Covid19 could affect death penalty cases

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President of the Association of Lawyers Sophia Chote, SC. – Jeff K. Mayers

THE physical closure of courts in Trinidad and Tobago due to the covid19 pandemic could have an effect on the handling of legal cases where the death penalty could be involved.

President of the Association of Lawyers Sophia Chote. SC. expressed this opinion during a virtual death penalty forum on Friday.

The forum was hosted by several foreign missions to TT, including the British High Commission and the French and United States embassies.

Chote said the association “has not yet taken a position on the death penalty or not”. While she is the association’s president, Chote said she does not speak on behalf of her board.

“I imagine this is an issue our members could be quite divided on.”

Personally, Chote has said that she is against the death penalty, a position she has maintained since 1989. After recalling that the last time the death penalty was carried out in TT was in 1999, Chote said said, “There are 44 people on death row in TT, according to my research.”

Murder remains an offense punishable by the death penalty, she stressed, “despite the fact that there have been recommendations to consider the categorization of murder, from public officials, including our Director of Public Prosecutions (DPP) “.

Affirming that article 4 of the Constitution contains the recognized rights of citizens, such as the right to life, Chote said that a person can only be deprived of this right through due process of law, which includes transparency and the responsibility.

She said trials are normally held in public, interested parties can attend and can be reported in the media. Chote said media reported earlier this year that Attorney General Faris Al-Rawi said the government was not against hanging, but that certain processes needed to be “fixed” in order to apply the death penalty. .

Chote said that Al-Rawi may have said that “the delay between the indictment and the end of the legal process, ie the final appeal, takes a very long time.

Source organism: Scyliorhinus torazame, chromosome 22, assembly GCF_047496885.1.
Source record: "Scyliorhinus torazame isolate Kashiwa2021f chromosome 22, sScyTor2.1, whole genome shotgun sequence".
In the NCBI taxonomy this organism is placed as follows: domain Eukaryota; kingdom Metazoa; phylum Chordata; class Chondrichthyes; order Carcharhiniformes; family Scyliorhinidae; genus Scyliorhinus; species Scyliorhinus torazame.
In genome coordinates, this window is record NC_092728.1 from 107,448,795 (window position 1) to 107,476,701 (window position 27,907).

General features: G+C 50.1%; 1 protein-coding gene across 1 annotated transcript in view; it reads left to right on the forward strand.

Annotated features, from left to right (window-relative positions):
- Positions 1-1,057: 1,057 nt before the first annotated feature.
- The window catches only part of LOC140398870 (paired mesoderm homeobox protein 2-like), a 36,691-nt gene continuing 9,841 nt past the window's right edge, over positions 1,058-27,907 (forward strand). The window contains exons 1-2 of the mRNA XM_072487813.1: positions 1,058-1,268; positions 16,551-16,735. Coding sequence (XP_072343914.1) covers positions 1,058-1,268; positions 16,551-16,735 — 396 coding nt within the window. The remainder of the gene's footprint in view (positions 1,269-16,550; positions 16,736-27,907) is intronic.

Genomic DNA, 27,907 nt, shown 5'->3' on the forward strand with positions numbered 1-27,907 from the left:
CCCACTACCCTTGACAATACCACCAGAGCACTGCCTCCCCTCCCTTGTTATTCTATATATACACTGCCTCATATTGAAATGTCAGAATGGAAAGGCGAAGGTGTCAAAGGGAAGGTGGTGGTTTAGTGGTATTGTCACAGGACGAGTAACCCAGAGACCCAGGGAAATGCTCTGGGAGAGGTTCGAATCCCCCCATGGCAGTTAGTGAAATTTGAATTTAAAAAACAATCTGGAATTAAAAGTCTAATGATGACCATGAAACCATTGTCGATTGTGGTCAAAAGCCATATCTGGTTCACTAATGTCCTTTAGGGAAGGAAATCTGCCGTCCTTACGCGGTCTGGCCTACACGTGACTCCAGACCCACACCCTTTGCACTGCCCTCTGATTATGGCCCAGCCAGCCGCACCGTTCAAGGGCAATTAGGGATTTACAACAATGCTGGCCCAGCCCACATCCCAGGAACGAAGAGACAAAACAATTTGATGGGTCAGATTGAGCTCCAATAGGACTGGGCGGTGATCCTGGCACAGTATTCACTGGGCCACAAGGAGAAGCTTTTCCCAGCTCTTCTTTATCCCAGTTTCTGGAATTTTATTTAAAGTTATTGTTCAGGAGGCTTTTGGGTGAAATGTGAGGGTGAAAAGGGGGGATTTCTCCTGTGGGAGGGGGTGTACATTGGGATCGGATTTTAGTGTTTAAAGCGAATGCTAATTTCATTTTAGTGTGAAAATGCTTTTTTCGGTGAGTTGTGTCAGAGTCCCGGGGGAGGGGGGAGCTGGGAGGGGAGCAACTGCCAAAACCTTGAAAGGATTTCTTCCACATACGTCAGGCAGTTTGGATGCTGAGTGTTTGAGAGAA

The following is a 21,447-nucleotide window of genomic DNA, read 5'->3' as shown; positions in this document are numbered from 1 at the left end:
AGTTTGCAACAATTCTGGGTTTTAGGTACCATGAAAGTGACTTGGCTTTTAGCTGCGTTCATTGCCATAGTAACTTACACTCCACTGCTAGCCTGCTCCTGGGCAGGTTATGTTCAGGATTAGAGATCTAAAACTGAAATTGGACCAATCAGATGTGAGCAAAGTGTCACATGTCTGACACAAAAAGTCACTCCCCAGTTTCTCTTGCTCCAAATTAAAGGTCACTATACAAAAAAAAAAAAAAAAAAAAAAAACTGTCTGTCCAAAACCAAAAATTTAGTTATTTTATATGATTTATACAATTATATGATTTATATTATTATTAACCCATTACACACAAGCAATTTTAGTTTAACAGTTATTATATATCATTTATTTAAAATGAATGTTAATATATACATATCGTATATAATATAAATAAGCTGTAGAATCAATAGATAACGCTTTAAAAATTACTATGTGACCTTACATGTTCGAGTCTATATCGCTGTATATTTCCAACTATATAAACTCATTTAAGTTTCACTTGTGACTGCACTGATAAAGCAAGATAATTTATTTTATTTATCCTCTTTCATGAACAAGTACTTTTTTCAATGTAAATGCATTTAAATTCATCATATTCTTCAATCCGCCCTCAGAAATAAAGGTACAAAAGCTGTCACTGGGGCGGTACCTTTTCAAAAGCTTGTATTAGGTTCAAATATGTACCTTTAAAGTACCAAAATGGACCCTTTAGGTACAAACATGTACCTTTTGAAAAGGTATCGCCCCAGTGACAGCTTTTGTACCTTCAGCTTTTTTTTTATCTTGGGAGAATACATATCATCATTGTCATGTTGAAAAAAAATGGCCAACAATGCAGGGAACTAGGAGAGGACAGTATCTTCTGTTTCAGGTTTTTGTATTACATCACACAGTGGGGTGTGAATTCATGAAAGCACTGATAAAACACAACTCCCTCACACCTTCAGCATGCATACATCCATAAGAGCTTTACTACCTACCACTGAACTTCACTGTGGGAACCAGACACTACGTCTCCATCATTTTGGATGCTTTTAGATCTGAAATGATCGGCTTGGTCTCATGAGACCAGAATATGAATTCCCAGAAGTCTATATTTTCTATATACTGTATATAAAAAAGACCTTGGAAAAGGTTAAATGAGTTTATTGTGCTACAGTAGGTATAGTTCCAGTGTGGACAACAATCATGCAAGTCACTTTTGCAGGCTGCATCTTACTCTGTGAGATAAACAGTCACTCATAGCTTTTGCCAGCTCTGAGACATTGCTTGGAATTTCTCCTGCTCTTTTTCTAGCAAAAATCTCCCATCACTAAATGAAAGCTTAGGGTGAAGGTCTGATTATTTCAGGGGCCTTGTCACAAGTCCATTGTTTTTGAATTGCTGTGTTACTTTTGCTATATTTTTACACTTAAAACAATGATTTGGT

In light of this, she added, “given the impact that the pandemic and the continued court closures have had on the TT criminal justice system… I think the system has slowed down considerably. “

Chote said the backlog of cases in the system, which was considerable before the pandemic, “is now expected to be considerably larger.” She said there were now people in prison awaiting their first trial in over eight years.

“It cannot be acceptable in any state or point of view.”

Chote added: “In my opinion, this is a challenge that we face in cases like these.”

Arguing a case in favor of retaining the death penalty, lawyer Israel Khan, SC, said: “I think the death penalty should be retained for willful, mean and atrocious killings.

Khan said he was one of those advocating first, second and third degree killings.

“No bond for the first degree, but a discretionary bond for the second and third (degree).”

He said the death penalty should be reserved for first degree sentences and detention for second and third degree murder, subject to parole.

Khan identified the murder of a person for money or people killed to prevent them from providing evidence in court as examples of first degree murder. Excessive use of force in self-defense or murder motivated by passion could be classified as second or third degree murder.


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